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March 2013 Economic Overview

sequestration

Four years after the nadir of the Great Depression, disposable income, consumer spending, and corporate investment are all expanding at a decent clip. Employers are hiring more workers, and, perhaps most importantly, the housing market, which has been the biggest drag on the recovery, is finally turning around if it weren’t for what is happening in Washington, the United States would be poised for several years of healthy growth and falling unemployment.

With the value of people’s investments in stocks and real estate both rising, all of this means that the underlying outlook for consumer spending, which makes up more than two-thirds of GDP, is pretty good.

Barring something unexpected, the Sequester is here bringing with it big cuts in defense and non-defense spending. In total about 0.5% in GDP could be lost to it.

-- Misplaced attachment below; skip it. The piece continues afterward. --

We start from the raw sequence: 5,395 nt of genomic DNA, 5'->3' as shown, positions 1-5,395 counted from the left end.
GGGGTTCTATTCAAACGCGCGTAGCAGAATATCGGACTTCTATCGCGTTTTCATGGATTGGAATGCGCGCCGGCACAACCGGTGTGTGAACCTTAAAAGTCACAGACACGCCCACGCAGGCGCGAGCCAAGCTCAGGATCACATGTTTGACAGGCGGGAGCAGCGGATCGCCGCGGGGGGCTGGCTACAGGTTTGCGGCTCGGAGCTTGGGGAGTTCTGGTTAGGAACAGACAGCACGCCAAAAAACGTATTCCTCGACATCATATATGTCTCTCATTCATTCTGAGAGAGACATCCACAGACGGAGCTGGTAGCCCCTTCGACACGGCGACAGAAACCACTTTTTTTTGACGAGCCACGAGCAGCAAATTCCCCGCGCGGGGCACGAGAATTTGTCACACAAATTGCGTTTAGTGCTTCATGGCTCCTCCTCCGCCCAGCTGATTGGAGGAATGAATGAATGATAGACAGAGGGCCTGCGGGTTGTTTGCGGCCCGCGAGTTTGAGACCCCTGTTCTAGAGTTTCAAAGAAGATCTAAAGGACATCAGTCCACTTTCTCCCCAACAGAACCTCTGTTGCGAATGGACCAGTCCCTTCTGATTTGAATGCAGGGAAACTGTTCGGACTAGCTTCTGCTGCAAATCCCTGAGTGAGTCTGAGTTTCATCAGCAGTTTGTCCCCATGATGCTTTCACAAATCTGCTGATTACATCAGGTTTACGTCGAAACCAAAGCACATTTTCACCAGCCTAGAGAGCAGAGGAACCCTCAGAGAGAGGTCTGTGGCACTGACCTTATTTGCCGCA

The economy has quite a bit more momentum than many people realize. Largely thanks to the efforts of the Fed, financial conditions aren’t just conducive to growth, they are potentially incendiary.

Eurozone

The Eurozone economy will shrink for another year. The ECB estimates a 0.3% contraction in 2013 versus 0.5% in 2013.

Eurostat said the euro zone’s economic output shrank by 0.6 percent in the final quarter of 2012 from the previous three-month period. The decline was bigger than the 0.4 percent drop expected in markets and the steepest fall since 2009, when the global economy was in its deepest recession since World War II.

There are hopes, though, that the fourth quarter of 2012 will mark the low point for the eurozone, and Germany in particular. Many economists are predicting that the eurozone recession may end in the first half of the year.

Nevertheless, quarterly figures highlight the scale of the problems that have afflicted the single currency zone over the past year. Fears of a break-up, if not a collapse, of the currency dented confidence at a time when many governments were embarked on fairly severe debt-reduction programs.

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